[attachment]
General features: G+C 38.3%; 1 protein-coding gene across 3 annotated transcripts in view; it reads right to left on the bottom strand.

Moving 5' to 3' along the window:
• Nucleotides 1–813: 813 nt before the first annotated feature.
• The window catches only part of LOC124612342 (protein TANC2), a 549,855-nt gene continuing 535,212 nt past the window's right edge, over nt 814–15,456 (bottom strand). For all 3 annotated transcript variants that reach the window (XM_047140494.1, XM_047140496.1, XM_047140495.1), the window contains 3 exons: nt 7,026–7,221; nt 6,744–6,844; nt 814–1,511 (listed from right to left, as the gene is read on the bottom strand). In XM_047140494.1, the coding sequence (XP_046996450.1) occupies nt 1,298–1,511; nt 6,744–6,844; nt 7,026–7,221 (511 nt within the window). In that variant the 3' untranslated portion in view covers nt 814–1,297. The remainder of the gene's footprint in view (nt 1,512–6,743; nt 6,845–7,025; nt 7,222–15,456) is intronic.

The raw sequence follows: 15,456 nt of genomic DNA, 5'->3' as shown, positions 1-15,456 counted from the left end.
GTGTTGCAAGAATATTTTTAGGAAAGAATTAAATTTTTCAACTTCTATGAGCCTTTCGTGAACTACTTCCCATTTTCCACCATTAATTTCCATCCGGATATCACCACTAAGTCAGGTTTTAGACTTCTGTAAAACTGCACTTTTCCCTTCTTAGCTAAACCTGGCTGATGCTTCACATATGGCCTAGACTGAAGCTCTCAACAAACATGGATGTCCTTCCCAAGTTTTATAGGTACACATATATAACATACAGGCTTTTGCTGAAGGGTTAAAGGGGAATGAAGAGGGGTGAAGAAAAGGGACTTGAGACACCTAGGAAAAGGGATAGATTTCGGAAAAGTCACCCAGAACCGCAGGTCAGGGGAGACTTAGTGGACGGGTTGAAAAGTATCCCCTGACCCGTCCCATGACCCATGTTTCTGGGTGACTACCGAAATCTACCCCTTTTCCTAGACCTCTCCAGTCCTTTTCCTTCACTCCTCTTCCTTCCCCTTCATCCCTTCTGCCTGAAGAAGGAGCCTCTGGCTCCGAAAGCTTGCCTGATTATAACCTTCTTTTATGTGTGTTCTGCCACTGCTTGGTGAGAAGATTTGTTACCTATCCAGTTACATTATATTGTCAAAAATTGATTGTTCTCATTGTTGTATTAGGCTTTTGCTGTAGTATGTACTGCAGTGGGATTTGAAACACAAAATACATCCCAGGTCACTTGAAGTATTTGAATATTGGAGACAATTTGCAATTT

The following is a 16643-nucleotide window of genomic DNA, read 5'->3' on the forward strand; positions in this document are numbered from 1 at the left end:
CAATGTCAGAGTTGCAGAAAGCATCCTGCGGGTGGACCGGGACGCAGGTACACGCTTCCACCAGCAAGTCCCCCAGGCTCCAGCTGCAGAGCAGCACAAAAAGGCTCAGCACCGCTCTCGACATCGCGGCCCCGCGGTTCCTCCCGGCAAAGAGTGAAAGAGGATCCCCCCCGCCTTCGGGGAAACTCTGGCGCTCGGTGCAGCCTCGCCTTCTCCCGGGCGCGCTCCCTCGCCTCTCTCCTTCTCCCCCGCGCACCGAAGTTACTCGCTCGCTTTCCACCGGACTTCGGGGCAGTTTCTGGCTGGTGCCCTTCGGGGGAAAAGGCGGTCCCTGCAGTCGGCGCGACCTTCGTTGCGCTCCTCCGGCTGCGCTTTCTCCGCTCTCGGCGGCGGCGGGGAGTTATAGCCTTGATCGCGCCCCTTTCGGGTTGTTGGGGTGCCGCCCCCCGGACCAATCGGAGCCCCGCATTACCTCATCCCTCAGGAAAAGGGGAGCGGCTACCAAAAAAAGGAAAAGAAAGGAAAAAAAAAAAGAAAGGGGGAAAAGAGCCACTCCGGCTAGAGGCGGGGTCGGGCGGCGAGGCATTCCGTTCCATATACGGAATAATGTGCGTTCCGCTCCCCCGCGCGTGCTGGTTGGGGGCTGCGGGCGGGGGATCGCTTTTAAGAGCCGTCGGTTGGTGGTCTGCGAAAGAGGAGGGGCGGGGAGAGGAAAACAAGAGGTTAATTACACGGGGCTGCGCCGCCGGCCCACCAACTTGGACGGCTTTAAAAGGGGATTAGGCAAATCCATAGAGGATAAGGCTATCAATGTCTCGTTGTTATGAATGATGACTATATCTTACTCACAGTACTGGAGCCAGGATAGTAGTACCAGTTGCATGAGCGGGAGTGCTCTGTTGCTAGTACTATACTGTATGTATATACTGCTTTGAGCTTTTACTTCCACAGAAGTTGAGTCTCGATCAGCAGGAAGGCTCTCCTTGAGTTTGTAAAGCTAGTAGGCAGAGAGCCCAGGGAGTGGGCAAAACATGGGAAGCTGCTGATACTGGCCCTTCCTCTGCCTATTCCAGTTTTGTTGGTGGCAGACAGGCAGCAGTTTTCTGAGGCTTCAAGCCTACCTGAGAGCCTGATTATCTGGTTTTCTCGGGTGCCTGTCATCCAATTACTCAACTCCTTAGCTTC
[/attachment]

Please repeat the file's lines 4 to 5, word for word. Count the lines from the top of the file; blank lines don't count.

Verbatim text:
• The window catches only part of LOC124612342 (protein TANC2), a 549,855-nt gene continuing 535,212 nt past the window's right edge, over nt 814–15,456 (bottom strand). For all 3 annotated transcript variants that reach the window (XM_047140494.1, XM_047140496.1, XM_047140495.1), the window contains 3 exons: nt 7,026–7,221; nt 6,744–6,844; nt 814–1,511 (listed from right to left, as the gene is read on the bottom strand). In XM_047140494.1, the coding sequence (XP_046996450.1) occupies nt 1,298–1,511; nt 6,744–6,844; nt 7,026–7,221 (511 nt within the window). In that variant the 3' untranslated portion in view covers nt 814–1,297. The remainder of the gene's footprint in view (nt 1,512–6,743; nt 6,845–7,025; nt 7,222–15,456) is intronic.

The raw sequence follows: 15,456 nt of genomic DNA, 5'->3' as shown, positions 1-15,456 counted from the left end.